Anyone starting or running a business today must ensure they offer a range of different payment options to their customers. This is particularly vital as mobile commerce looks set to eclipse the massive success of e-commerce.
How many payment options should your business offer? It may seem like an easy question to answer, but with the choice expanding each year as new payment services enter the market, choosing the right ones can be a daunting task.
The checkout and payment components of your business are often the most critical time to ensure your business has low-levels of basket abandonment. A fast, efficient and secure checkout and payment system will gain your business a reputation in your marketplace that ensures high levels of loyalty and brand advocacy. If you’re looking to increase customer satisfaction, improving your payment options and checkout systems is a practical and immediate way to do so.
“Contactless is becoming more important to us," says Lyndan Orvis, e-commerce manager at Hayes Garden World. "With many people spending around an average of £25.00, we can put about 60% of our customers through the checkout much quicker than ever before. It is important for your checkout team to prompt customers to use contactless, or have the POS (Point of Sale) there to prompt them. Getting customers through the till quickly and easily has never been so easy.”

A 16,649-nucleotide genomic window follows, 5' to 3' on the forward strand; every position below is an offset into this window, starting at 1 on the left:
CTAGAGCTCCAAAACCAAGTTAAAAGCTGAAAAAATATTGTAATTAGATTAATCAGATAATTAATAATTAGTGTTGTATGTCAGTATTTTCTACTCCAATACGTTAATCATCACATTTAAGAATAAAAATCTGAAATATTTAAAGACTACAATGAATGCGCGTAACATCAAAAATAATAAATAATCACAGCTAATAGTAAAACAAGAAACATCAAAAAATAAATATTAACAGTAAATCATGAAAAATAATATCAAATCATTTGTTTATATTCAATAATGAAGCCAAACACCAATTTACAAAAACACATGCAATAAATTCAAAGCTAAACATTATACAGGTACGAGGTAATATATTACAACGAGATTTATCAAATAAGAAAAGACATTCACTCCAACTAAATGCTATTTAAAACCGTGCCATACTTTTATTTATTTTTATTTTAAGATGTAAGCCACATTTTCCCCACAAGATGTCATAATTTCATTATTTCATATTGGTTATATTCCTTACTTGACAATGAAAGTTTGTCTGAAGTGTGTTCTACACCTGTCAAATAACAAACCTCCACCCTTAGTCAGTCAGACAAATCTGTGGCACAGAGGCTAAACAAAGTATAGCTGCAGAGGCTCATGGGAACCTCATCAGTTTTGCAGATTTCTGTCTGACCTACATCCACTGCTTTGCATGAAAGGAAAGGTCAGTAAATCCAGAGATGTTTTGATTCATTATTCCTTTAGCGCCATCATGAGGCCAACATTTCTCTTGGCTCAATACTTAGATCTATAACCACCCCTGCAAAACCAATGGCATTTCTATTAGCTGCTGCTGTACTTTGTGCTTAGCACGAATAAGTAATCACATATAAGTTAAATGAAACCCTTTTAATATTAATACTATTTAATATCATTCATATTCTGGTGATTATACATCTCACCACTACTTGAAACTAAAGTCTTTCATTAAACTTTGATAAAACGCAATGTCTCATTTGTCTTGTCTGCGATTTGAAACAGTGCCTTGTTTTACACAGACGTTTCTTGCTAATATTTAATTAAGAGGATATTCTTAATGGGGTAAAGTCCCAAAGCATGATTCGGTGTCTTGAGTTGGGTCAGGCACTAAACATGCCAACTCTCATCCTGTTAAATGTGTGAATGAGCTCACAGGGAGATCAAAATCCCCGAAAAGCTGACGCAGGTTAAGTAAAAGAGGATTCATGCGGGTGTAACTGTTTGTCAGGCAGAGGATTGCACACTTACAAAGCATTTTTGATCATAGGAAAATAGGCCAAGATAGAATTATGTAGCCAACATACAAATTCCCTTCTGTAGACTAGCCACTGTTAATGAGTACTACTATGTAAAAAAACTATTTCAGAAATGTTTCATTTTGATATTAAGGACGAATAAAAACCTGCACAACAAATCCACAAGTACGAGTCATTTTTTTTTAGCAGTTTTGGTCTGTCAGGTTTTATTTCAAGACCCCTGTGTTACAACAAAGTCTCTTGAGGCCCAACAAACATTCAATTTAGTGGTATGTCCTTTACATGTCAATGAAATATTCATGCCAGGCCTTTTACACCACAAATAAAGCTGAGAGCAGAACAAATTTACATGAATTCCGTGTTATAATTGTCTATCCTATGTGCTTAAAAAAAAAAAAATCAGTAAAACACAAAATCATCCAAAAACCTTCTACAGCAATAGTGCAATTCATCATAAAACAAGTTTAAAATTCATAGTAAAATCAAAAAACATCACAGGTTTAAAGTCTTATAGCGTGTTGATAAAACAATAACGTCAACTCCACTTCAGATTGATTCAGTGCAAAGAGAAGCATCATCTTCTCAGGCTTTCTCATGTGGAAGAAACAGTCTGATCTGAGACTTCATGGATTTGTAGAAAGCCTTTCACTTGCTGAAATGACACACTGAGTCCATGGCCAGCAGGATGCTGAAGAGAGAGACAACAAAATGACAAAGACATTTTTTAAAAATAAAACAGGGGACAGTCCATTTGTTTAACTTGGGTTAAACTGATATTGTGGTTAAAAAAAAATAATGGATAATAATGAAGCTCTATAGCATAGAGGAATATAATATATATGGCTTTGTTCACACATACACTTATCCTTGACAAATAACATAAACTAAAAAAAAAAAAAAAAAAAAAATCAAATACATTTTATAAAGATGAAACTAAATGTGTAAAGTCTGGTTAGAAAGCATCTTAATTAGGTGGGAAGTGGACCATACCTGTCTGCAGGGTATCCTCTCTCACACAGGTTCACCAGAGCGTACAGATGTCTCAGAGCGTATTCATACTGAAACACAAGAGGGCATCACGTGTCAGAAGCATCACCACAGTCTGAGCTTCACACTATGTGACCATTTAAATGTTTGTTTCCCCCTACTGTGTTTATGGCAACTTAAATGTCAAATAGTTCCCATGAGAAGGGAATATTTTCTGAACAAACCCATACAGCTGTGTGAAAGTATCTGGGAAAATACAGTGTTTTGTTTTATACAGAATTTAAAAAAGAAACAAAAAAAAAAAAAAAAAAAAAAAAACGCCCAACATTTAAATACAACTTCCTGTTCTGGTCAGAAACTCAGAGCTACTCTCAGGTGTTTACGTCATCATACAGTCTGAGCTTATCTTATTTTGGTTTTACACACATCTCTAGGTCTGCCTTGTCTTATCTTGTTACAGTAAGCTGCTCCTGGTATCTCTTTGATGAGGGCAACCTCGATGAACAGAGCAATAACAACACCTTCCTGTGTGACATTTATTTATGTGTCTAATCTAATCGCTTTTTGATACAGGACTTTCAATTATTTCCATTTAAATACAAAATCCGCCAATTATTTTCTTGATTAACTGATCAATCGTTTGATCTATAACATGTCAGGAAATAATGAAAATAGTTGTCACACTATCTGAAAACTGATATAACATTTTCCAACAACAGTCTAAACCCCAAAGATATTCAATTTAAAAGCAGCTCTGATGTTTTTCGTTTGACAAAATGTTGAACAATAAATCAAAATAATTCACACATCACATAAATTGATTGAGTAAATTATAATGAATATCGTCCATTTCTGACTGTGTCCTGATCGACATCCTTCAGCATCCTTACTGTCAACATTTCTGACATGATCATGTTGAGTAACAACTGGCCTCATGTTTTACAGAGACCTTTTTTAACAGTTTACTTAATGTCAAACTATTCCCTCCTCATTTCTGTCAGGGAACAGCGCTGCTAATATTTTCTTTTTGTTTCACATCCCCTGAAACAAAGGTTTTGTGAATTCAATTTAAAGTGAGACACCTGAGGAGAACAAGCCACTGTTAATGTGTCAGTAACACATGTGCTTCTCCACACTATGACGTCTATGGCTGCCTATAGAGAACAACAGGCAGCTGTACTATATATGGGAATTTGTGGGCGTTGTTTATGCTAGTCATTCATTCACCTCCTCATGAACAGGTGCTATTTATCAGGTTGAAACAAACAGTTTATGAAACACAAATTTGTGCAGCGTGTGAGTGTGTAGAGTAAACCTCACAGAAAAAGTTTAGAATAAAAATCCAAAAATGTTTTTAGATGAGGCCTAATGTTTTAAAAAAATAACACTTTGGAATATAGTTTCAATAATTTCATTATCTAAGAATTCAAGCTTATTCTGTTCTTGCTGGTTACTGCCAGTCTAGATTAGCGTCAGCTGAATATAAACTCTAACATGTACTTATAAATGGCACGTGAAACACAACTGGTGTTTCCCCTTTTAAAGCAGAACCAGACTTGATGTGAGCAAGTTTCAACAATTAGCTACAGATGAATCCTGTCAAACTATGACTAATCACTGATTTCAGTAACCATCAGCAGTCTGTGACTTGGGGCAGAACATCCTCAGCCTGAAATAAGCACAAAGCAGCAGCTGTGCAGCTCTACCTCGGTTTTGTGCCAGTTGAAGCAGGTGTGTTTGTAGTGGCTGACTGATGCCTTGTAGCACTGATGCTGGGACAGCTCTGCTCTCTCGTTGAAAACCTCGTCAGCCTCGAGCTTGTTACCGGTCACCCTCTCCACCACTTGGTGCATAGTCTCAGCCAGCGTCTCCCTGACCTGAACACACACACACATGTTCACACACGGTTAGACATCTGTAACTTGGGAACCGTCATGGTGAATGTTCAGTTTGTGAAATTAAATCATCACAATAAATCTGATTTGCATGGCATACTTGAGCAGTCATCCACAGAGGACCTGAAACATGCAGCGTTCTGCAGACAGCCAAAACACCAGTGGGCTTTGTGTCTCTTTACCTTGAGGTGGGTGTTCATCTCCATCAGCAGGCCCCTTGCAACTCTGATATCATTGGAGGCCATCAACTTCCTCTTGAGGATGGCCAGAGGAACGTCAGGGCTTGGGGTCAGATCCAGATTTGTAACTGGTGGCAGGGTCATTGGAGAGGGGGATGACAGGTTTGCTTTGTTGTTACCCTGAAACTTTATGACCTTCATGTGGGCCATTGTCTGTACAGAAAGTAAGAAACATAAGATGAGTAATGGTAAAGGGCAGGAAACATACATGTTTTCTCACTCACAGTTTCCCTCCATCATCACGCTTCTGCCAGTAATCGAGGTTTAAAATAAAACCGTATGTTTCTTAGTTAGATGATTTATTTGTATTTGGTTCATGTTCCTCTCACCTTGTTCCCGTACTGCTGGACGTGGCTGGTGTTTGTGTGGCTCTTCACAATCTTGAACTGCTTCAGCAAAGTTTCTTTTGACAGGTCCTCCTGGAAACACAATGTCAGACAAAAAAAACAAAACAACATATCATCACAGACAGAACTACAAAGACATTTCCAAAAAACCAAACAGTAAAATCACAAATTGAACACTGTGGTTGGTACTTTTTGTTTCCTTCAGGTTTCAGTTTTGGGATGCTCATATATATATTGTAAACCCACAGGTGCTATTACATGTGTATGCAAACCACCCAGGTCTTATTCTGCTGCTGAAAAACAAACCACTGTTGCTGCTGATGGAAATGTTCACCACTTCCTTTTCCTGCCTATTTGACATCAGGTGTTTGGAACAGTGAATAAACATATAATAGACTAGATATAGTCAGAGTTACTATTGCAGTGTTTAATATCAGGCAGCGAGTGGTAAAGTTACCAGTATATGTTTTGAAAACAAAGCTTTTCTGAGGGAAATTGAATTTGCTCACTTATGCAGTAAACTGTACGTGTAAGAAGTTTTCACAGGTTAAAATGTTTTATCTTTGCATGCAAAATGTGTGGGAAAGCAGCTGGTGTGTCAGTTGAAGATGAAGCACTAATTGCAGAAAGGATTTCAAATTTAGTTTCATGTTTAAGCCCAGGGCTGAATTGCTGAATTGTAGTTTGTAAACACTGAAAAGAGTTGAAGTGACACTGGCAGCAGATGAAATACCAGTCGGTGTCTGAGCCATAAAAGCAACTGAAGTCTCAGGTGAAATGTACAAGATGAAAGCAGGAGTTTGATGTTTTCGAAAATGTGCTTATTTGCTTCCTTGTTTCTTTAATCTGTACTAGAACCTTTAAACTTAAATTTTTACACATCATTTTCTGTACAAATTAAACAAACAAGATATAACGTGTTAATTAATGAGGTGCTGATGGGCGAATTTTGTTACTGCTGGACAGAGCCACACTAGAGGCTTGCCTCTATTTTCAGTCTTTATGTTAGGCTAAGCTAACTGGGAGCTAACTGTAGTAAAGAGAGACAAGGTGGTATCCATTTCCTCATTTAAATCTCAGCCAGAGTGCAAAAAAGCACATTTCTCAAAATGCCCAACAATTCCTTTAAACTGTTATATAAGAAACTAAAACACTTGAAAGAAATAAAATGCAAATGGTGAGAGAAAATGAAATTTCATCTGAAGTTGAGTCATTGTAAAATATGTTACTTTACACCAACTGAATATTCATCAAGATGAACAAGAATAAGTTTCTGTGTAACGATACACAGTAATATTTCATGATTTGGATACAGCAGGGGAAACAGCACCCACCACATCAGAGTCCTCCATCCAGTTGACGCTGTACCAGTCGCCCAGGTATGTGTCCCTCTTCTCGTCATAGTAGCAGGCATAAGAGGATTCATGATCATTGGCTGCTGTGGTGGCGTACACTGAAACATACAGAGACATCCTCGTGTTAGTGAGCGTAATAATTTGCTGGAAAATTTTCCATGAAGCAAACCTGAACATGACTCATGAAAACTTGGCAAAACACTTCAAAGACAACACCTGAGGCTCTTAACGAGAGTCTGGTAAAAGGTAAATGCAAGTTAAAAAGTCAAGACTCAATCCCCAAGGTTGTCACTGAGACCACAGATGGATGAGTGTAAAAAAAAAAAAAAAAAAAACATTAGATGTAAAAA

Traditional merchant accounts linked to a store’s EPoS systems have become more flexible as new payment providers have entered the market. Often, they will offer a hybrid solution that links your business’s physical and virtual stores together in a seamless payment processing environment.
“Convenience has become the new loyalty,” says Oliver Rowbory, co-founder of The Good Till Co. “The key thing is to consider the needs of your own individual business, both today and in the coming months and years. As well as thinking about the payment options you offer to customers, consider the other ways your EPoS system might touch other aspects of your business. Data is invaluable in today’s digital world, so consider a system that integrates with your accounting platform and helps manage staff and stock. A till isn’t just for collecting payments – it can help you to work smarter and more efficiently, as well as servicing your customers.”
The speed at which millennial shoppers have adopted mobile payments hasn’t been as rapid as many had expected. High-profile options such as Apple Pay and Google Wallet are gaining awareness in the marketplace, but technical issues and slow payment processing are cited by users of these services.
To give a sense of how quickly (or slowly) these solutions are gaining awareness, Apple Pay is currently recognized by 84% of Brits, while in Italy, where it is next most-well-known, the figure is just 42%. The most notable exception is Samsung Pay, which has a brand awareness gap of just four percentage points – 40% of UK customers versus 36% of Italians.